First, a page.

How To Set Soil Ph For Lawns
The first step in good grass care is good soil. “You are what you eat” applies to plants too, and since the grass’ food is the nutrients found within soil, the quality of your grass yard’s soil is an essential part of lawn care. One of the biggest factors affecting the nutrients available to your grass is the soil’s pH.
Soil pH is the scale of alkalinity and acidity. Soil pH is scaled from 0 to 14, with 7 being neutral, less than 7 being higher in acidity and more than 7 being higher in alkaline, sometimes called “basic.” The balance of alkaline and acid in the soil is what allows various nutrients and minerals to dissolve or break down for the grass.
Most grass for lawns thrives in a soil pH between 6.5 and 7, with some types doing well in lower levels. So you can care for grass best with a neutral to very slightly acidic pH. To achieve this level for a grass yard, follow these steps:
To know what you need to add to your soil to get the right pH, you first need to know what the current pH is. You can either buy a home test kit or take samples from around the yard and send it off to your local or state soil testing lab.
depending on soil test results. Often, soil is too acidic and lime will help neutralize that and bring it back toward neutral. Common sources of lime are ground limestone or wood ashes. If your soil pH is too alkaline, you can make it more acidic with sulfur.
Your Ultimate Goal: Healthy Loamy Soil
It could take time and repeated soil amendments, but over time you will get the soil under your lawn where it needs to be. It will have a balance of air, organic material, minerals and micronutrients that help grass grow.
Give yourself, and the lawn, time. Plan to test the pH of soil for alkalinity or acidity, make amendments, and level and grade soil before seeding or sodding. The ideal soil is considered to be a loam, which is a mix of sand, silt and clay, according to Cornell Universitys Small Farms Program.
Loams take advantage of the balance of water holding and nutrient availability between the three.
When To Test For Soil Ph
It is a good idea to test the soil whenever you are planting a new garden bed or when growing a new plant variety that may have unique pH needs. Some experts recommend that gardeners test the soil every few years, especially if you have needed to amend the soil in the past. The materials used to adjust soil pH, such as elemental sulfur , or lime will break down over time, and additonal amendment may be required to keep the pH level at optimal levels.
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Sending Your Soil For Testing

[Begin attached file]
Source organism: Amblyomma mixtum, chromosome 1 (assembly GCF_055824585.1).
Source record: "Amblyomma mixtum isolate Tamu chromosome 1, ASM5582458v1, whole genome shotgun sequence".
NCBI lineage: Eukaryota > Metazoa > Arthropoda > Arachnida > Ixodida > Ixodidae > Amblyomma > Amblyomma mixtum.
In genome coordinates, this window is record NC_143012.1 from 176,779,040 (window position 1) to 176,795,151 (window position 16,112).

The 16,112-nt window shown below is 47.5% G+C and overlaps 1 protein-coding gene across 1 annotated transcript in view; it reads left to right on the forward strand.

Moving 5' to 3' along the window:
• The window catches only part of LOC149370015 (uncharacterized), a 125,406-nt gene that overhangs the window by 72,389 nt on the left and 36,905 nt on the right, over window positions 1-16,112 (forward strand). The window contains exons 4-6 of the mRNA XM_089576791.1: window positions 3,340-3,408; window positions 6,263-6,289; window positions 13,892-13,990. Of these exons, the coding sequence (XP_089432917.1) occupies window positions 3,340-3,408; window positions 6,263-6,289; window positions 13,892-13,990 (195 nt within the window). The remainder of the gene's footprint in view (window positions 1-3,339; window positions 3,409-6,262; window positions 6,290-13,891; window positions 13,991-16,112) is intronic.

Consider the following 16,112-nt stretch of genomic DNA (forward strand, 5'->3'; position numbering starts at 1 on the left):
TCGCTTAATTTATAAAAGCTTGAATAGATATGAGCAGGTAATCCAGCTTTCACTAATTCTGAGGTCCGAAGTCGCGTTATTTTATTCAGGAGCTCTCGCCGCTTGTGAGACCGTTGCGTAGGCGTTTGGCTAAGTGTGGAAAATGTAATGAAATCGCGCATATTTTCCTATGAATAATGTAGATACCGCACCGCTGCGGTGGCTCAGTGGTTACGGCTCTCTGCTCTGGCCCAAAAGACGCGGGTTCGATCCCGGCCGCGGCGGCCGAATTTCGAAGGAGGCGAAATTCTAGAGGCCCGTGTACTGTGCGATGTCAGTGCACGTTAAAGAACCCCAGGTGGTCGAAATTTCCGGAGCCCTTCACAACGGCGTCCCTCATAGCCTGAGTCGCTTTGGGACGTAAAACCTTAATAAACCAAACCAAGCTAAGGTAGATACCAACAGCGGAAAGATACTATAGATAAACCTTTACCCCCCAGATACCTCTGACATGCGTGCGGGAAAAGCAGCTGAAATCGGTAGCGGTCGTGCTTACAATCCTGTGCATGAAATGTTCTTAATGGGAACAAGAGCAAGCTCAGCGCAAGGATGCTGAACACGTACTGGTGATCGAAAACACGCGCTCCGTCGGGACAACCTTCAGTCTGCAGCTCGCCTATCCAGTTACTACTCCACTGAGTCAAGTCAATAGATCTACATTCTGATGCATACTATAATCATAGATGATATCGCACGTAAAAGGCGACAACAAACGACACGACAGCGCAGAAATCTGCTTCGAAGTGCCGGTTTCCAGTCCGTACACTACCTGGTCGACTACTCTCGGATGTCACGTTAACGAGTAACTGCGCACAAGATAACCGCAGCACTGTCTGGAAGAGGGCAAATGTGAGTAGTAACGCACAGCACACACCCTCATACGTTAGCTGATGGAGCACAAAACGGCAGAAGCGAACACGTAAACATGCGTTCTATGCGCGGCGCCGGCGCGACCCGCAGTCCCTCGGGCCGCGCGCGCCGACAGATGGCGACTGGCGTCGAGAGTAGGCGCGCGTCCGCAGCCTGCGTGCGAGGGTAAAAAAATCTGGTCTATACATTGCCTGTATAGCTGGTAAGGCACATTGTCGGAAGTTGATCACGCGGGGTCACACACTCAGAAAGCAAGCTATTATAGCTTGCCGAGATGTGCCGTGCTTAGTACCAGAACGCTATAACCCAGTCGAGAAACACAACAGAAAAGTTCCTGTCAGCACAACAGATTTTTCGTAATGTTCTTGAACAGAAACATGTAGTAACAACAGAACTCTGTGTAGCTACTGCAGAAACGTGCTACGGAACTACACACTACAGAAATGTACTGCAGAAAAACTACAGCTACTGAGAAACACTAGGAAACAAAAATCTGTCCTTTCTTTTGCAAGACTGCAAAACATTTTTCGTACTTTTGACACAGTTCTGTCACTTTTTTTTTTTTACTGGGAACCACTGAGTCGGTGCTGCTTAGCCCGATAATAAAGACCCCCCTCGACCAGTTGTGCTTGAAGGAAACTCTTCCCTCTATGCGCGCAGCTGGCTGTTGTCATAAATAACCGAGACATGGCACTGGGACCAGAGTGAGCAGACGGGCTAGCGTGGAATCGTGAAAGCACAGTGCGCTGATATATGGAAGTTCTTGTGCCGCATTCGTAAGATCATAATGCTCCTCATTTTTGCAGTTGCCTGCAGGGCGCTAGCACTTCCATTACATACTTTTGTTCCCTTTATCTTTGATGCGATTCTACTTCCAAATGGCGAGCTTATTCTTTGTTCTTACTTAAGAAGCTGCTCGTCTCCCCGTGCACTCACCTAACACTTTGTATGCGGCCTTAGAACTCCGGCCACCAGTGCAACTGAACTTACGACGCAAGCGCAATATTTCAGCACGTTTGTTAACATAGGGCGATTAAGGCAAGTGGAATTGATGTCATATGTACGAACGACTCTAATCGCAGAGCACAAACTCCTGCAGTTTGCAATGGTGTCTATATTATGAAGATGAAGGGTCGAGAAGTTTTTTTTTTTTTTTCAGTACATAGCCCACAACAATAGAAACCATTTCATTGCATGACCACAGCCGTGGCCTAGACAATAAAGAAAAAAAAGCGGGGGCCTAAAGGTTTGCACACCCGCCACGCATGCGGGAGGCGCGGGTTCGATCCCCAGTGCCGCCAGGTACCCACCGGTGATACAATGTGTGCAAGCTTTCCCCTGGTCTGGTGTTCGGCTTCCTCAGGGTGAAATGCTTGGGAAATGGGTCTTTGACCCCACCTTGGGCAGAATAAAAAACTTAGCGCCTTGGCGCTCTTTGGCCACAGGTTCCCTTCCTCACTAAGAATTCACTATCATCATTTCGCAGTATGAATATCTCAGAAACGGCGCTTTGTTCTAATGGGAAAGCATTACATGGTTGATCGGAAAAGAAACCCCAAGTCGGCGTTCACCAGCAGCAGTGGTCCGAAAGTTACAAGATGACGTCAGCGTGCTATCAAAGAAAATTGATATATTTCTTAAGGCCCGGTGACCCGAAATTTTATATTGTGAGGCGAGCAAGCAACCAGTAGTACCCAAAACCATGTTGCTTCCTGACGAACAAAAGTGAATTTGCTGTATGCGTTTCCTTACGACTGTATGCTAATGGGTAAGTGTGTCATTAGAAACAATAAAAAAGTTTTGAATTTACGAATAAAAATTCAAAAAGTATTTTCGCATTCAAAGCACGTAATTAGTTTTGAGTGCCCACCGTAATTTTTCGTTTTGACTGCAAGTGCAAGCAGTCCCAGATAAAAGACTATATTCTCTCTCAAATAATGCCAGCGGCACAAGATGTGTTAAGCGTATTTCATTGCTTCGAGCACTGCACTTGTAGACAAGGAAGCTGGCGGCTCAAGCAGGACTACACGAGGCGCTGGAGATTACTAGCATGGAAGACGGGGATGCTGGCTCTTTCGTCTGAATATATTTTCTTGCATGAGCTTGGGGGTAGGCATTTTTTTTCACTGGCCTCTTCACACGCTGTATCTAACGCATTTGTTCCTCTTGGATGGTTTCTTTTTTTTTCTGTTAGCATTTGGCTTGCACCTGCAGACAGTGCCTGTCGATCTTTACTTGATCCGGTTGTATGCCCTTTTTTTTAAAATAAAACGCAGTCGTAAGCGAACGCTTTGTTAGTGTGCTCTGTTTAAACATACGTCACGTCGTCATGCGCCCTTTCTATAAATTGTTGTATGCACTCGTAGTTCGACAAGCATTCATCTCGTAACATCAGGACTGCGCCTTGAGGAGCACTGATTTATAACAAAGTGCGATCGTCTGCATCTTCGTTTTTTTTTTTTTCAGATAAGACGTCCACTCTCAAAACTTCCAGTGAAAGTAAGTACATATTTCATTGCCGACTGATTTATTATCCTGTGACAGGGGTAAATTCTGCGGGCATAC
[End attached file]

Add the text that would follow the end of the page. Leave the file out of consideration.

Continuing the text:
The best way to test your soil is to send a sample to a Cooperative Extension Service or commercial soil laboratory .
Kits from soil labs provide instructions for collecting soil samples and a mailing container for returning the soil. The best time to test soil is in the spring, before you add any compost or other amendments, although you can test soil any time.
How To Test Soil Ph Without A Kit:
If you want to test soil at home, start by scooping some soil from your planting beds into a clean plastic container. For this test, a blended soil sample from all parts of your yard might work best, as it takes into consideration small variations within the entire yard. For example, soil from beneath a pine tree might be more acidic than that of an empty garden bed or recently filled-in lawn. Whatever your mix, just make sure you take some soil from the area where you plan to do most of your planting.
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Amend The Soil If Necessary
If your tests show soil that is alkaline or very acidic, you can blend in amendments to bring the pH into a suitable range for the plants you want to grow. Wood ashes or agricultural lime will help raise the soil pH, making it less acidic and more alkaline. Pine needles or elemental sulfur are traditional amendments used to lower soil pH and make it more alkaline.
But it can be quite difficult to gauge how much amendment is needed. At this point, you may want to invest in a laboratory test to determine the type of amendment required and the quantity needed. Your University Extension office usually offers services for testing soil, and the report you get will give you lots of detail on how to do it.
It is also possible to simply amend the soil yourself, starting with small amounts of acidifying or alkaline-building material. Test after each amendment, until you reach a fairly neutral soil pH.
Why Should You Care If Your Soil Is Alkaline Or Acidic
Knowing your soil pH is the key to understanding if essential minerals will be available to the roots of your plants. You will also know which soil amendments are best for your garden
Whats more, you will be able to determine if all the hard work you put in your yard or garden pays off. For instance, if the soil is too acidic or too alkaline, nutrients will have a hard time dissolving in water and reaching plants root systems.
As a result, plants outside the range for a particular crop will struggle and stress out, leading to poor harvest from one year to another. Most beginner gardeners will try to fix the issue by applying store-bought chemical fertilizers in a desperate bid to address what they believe is just a nutrient deficiency.